The Carolina Panthers selected Stanford running back Christian McCaffrey with the eighth pick of the NFL draft to take pressure off quarterback Cam Newton's legs and reduce his role in the running game.
Given his ability to impact the game as a runner or receiver out of the backfield, McCaffrey was arguably the most dynamic back in the draft. He can also play slot receiver.
McCaffrey will continue the evolution of a Panthers' offense that has relied on Newton to be a dual threat since he entered the league in 2011. No quarterback has rushed for more yards or touchdowns during that span.
Today's question: How will McCaffrey change how teams prepare for a Panthers offense that has relied heavily on Newton the past six seasons?
Jenna Laine, Tampa Bay Buccaneers reporter: McCaffrey is a fascinating player because he offers so much more than a traditional "I" running back. Bucs coach Dirk Koetter said that he "put on a clinic running routes at the combine." He's a chess piece that you can line up all over the field, with his best attributes on display in space. His ability to change direction will put extra pressure on Bucs linebackers Kwon Alexander and Lavonte David, but it could also mean some shuffling of the defensive line. The Bucs vowed to get better against the run this season, which is why they re-signed William Gholston and Sealver Siliga and drafted Stevie Tu'ikolovatu. Given McCaffrey's shiftiness, I could also see a smaller, more athletic defensive end in Noah Spence lining up to stop him. I think they're best served lining up primarily in their base defense. Fellow Panthers rookie Curtis Samuel will be an exceptionally dangerous and versatile player and might do even more damage than McCaffrey because he's just so explosive.
Vaughn McClure, Atlanta Falcons reporter: I spoke with Falcons tight end Austin Hooper about his former Stanford teammate prior to the draft and Hooper said, "On third down, he'll be a nightmare for any linebacker. I don't think there's a linebacker in this league that can cover him consistently for a full game." From the Falcons' perspective, they certainly hope the speed they now have at linebacker with Deion Jones, De'Vondre Campbell and rookie Duke Riley will help the defense keep up with versatile running backs such as McCaffrey. Falcons coach Dan Quinn believes in his defensive scheme, now presided over by energetic first-time coordinator and former Carolina player Marquand Manuel. The Falcons have better players to carry out the scheme, including newcomer Dontari Poe, a versatile defensive tackle who has the athleticism and quickness to help slow down guys such as McCaffrey in the running game. I don't see the Falcons changing up what they do just because a talented new back is now in the division. The goal will remain to stop the run first, and pressure Newton while keeping him from extending plays. The Falcons must also be sure tacklers so a player like McCaffrey doesn't pick up extra yards after the catch or after contact.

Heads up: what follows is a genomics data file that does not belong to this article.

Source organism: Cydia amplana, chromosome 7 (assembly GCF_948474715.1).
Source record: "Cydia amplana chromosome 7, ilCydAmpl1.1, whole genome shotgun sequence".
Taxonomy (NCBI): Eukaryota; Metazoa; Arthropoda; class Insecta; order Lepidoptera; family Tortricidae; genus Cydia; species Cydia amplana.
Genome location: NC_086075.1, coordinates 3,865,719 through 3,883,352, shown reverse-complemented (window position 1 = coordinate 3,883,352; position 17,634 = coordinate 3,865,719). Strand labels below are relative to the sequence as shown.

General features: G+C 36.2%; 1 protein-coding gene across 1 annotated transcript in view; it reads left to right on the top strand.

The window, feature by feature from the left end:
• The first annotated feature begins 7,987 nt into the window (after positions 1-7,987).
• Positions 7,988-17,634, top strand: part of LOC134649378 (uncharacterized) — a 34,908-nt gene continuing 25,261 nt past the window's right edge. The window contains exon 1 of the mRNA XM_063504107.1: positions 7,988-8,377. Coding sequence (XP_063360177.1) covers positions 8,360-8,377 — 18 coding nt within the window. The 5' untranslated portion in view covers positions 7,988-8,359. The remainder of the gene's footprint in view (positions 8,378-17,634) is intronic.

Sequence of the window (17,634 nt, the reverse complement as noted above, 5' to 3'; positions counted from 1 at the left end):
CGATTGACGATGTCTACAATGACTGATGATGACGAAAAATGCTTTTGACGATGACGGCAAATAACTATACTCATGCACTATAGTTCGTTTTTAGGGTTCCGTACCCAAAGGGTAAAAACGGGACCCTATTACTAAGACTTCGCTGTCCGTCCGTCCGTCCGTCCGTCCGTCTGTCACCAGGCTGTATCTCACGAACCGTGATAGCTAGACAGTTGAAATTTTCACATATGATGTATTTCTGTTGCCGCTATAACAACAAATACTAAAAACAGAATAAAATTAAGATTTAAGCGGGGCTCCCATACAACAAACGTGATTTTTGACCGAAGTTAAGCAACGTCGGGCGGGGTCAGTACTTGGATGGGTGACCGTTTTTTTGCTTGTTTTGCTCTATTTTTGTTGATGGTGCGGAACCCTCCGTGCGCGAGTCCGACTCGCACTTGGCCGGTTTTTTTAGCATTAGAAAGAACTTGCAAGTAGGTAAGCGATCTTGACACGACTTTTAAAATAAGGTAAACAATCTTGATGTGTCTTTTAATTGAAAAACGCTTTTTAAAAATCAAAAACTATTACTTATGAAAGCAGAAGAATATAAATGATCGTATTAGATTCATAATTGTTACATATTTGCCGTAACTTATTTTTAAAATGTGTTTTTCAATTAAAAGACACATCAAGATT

Mike Triplett, New Orleans Saints reporter: Defensive coordinator Dennis Allen said the Saints will probably learn more about how the Panthers' plan to use McCaffrey in the first two weeks of the season, prior to their Week 3 matchup. But obviously they expect McCaffrey to be used in that same type of versatile "joker back" role that the Saints have reserved for guys like Darren Sproles and Reggie Bush. Both Allen and Saints safety Kenny Vaccaro agreed McCaffrey will bring an element to Carolina's offense that hasn't really been present in the past. Vaccaro said Carolina's offense is already unique, meaning this will add another wrinkle and another type of mismatch, but he also pointed out that the Panthers will have to figure out how to be unpredictable with McCaffrey. "Besides the fact that he's gonna be a mismatch for linebackers, it might make some things easier because when he's on the field in certain spots, you know the ball's coming to him," Vaccaro said. "Sometimes it tells the defense, ‘Hey, this is what they like to do when Christian's here.' Is he in the stack, is he in the slot, is he stacking the tackle about to get out? Now, whether you can defend it or not (is a different story). And I'm sure they'll be creative because their offense is so creative."